What to see in South Iceland
Again, a lot of things to do! Do you want to do everything on this plan? Then you should probably allow two or three days for this.
Photo by: Moyan Brenn
1. Seljalandsfoss and Gljúfrafoss waterfalls
The Seljalandsfoss waterfall is situated on the river Seljalandsá. The waterfall is 60 metres high and falls straight down onto the former shoreline, which has formed a small lake in the middle of the green pasture. You can walk along a path behind the waterfall, where you will find a cave that lets you look through the waterfall: a very special view.
The Seljalandsfoss waterfall is lit up at night, which creates a special spectacle. You can also visit the falls freely in the evening and at night.
A few hundred metres beyond the Seljalandsfoss waterfall is the Gljúfrafoss Waterfall. You can go here on foot. This waterfall is unique because it is situated in a completely mossy, cylindrical chamber inside a rock. It can be reached only through a narrow passage.
2. Þórsmörk national park
Þórsmörk got its name by the Vikings who settled here and was named after their god, Thor. You can walk to the waterfall in the Stakkholtsgjá canyon. This spectacular green canyon is about 2 km long and 100 metres deep. The waterfall looks like it is falling from the sky. During the walk you have to cross a few streams by jumping from stone to stone.
3. Eyjafjallajökull Erupts museum
At the foot of the volcano, a local farmer opened the Eyjafjallajökull Erupts museum. You can see a short film of the eruption and get more general information about the volcanic activity in Iceland.
4. Seljavallalaug swimmingpool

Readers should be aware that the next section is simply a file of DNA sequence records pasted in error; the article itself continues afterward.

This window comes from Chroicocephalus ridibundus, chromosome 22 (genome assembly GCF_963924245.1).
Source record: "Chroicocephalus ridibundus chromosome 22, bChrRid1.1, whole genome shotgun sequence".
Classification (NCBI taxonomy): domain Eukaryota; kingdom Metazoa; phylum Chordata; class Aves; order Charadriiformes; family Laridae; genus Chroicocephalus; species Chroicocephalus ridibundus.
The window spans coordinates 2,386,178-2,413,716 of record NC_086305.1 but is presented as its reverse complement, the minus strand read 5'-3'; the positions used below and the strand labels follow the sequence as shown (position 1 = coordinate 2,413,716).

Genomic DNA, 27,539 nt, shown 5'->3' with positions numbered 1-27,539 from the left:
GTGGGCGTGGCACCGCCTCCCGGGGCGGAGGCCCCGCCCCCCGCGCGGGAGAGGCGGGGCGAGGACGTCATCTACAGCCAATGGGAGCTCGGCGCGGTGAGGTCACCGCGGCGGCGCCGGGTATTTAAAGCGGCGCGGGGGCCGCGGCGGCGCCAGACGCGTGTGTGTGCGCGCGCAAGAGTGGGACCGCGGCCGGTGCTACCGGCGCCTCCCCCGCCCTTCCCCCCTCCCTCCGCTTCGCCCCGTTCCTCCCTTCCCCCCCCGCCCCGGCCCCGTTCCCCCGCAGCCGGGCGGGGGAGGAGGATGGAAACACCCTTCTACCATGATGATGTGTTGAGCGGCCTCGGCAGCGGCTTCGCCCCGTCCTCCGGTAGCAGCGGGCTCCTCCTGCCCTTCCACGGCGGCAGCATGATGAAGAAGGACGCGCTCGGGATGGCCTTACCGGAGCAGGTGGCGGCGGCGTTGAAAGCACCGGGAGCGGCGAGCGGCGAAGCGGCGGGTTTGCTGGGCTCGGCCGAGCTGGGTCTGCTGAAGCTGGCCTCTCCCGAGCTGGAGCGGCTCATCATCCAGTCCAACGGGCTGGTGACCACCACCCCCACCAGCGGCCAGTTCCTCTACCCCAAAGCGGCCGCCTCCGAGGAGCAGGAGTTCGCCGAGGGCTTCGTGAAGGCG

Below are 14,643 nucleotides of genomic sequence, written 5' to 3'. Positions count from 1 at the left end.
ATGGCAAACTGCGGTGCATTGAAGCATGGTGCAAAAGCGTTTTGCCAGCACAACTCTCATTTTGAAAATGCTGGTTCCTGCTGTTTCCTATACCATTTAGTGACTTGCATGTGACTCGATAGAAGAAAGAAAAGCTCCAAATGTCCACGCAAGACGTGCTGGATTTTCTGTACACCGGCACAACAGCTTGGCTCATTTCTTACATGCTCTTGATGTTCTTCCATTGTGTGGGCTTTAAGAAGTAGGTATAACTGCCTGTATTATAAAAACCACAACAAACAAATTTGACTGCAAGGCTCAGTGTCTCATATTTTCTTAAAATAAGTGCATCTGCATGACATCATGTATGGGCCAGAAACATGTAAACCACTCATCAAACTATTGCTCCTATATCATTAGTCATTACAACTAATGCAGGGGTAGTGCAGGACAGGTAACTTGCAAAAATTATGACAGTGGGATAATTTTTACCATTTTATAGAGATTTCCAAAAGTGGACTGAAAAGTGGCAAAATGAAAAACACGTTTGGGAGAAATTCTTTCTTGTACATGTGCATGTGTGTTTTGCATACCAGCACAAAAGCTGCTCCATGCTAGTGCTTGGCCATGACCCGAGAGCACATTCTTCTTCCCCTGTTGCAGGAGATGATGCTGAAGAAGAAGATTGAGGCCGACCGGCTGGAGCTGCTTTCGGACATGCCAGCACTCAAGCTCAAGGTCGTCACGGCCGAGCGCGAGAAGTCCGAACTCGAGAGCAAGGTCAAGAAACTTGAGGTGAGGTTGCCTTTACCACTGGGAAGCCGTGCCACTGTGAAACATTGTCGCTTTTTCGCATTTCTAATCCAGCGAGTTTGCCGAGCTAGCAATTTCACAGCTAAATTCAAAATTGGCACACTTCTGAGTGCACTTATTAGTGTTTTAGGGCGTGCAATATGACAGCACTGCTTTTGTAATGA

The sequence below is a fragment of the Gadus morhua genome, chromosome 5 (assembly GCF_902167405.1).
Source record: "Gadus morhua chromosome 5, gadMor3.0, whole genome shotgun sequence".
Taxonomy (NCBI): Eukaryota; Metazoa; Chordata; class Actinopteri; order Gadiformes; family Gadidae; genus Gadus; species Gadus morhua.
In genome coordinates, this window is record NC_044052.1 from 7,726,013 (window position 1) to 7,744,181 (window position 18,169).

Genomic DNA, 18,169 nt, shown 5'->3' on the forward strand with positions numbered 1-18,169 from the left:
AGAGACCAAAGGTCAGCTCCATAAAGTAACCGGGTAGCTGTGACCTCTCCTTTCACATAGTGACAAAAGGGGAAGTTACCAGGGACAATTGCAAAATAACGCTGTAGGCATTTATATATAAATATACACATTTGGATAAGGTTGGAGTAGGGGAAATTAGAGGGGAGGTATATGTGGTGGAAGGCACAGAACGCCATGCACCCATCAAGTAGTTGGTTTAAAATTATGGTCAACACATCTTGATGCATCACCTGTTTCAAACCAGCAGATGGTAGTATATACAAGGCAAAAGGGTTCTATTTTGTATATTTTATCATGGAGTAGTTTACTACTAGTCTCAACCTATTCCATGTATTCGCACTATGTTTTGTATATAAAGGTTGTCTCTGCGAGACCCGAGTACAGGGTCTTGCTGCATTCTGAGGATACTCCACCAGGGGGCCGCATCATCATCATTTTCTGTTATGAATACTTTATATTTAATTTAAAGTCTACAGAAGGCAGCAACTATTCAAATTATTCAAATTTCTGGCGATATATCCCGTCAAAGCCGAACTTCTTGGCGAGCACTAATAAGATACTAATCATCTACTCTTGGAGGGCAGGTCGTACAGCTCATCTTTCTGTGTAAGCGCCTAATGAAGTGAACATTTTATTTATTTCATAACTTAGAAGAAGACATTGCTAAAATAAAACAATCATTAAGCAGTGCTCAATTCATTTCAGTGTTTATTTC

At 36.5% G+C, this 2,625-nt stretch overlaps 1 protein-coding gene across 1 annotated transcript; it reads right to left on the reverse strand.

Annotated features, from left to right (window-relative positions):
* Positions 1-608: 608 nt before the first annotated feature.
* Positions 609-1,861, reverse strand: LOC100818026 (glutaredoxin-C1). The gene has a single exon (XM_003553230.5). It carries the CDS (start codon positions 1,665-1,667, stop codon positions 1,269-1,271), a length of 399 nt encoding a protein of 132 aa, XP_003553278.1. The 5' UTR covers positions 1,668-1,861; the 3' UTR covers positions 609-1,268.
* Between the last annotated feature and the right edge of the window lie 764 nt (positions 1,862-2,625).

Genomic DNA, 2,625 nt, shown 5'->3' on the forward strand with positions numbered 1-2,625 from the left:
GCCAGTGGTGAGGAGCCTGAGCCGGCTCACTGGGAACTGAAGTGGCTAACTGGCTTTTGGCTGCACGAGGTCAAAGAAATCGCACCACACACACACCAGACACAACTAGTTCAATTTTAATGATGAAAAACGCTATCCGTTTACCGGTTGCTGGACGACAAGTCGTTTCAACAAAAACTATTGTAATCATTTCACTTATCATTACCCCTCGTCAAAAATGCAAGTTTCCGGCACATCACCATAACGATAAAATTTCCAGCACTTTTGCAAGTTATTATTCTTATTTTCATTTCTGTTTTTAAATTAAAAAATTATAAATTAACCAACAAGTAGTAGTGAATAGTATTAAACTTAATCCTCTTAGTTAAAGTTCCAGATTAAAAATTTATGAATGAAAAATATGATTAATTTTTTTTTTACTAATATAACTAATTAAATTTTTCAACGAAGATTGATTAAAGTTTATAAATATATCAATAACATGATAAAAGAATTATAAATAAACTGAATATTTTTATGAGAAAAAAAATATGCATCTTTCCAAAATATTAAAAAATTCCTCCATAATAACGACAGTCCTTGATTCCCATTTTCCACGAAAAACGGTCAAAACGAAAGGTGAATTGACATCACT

In a narrow valley of the Eyjafjallajökull, you can visit Iceland’s oldest swimming pool: Seljavallalaug pool. The Seljavallalaug pool was built in 1923 to teach locals how to swim.
You can enjoy outdoor swimming while enjoying the spectacular surroundings. The pool is built next to a cliff and filled with water from a natural hot spring. It measures 25 metres by 10 metres and features (primitive) changing rooms.
5. Skógafoss waterfall and Skógar museum
Skógafoss waterfall is 60 metres high and 25 metres wide. It is located in the town of Skogar, situated on the Skoga river, hence the name. Just like other waterfalls in this area, the water falls down on what was once the coastline. This line retreated during the last ice age because the soils in the region were pushed up. It can now be found 5 km inland. The former cliffs form a distinct barrier between the lowland and highland.
The Skógar museum is located on the right side of the road that leads to the waterfall. It was founded in 1949 and consists of three parts and six historic buildings. You can view more than 15,000 local (historical) artefacts. The replica turf houses let you experience how the Icelanders lived throughout the centuries, dating back to the time of the Vikings. There is also a souvenir shop and a cafeteria.
6. Plane wreck of solheimasandur
In 1973, a US Navy DC-3 crashed down on the black beach of Solheimasandur because it ran out of fuel. There is no road that leads directly to the wreck and no signposts, either. The wreck lies on private land, and since March 2016 it is forbidden to drive there with a vehicle. However, you can still access it on foot.
Dyrhólaey (“island with a keyhole”) is a cliff of 120 metres high and has a big hole in the shape of a keyhole, which enables the seawater to flow freely through it. From the cliff you will have a spectacular view of the area.
8. Reynisfjara: The Black Beach
Reynishverfi is a long pebble beach on the western side of the cliff and is characterized by many rows of basalt columns. These columns give the beach a breath-taking view. About halfway to the coast lies the cave of Hálsanefeshellir.
On the black beach you will also find the Reynisdrangar: three rock pillars sticking out 66 metres above the sea shore.
The small village of Vík is situated at the foot of the Mýrdalsjökull glacier (located at the Katla volcano). Definitely stop at the church and enjoy the beautiful view over the cliffs and surrounding area.
10. Eldhraun lava fields
The lava fields of Eldhraun are the result of what is probably the largest volcanic eruption in history: the eruption of the Lakagígar volcano, which lasted from 8 June 1783 to 7 February 1784. It is known as Skaftareldar, which means “river fires of Skafta”. It was truly an apocalyptic event with far-reaching consequences.
Many lava fields are covered with moss. Make sure to at least feel it once. In the summer there are daily tours from Kirkjubæjarklaustur.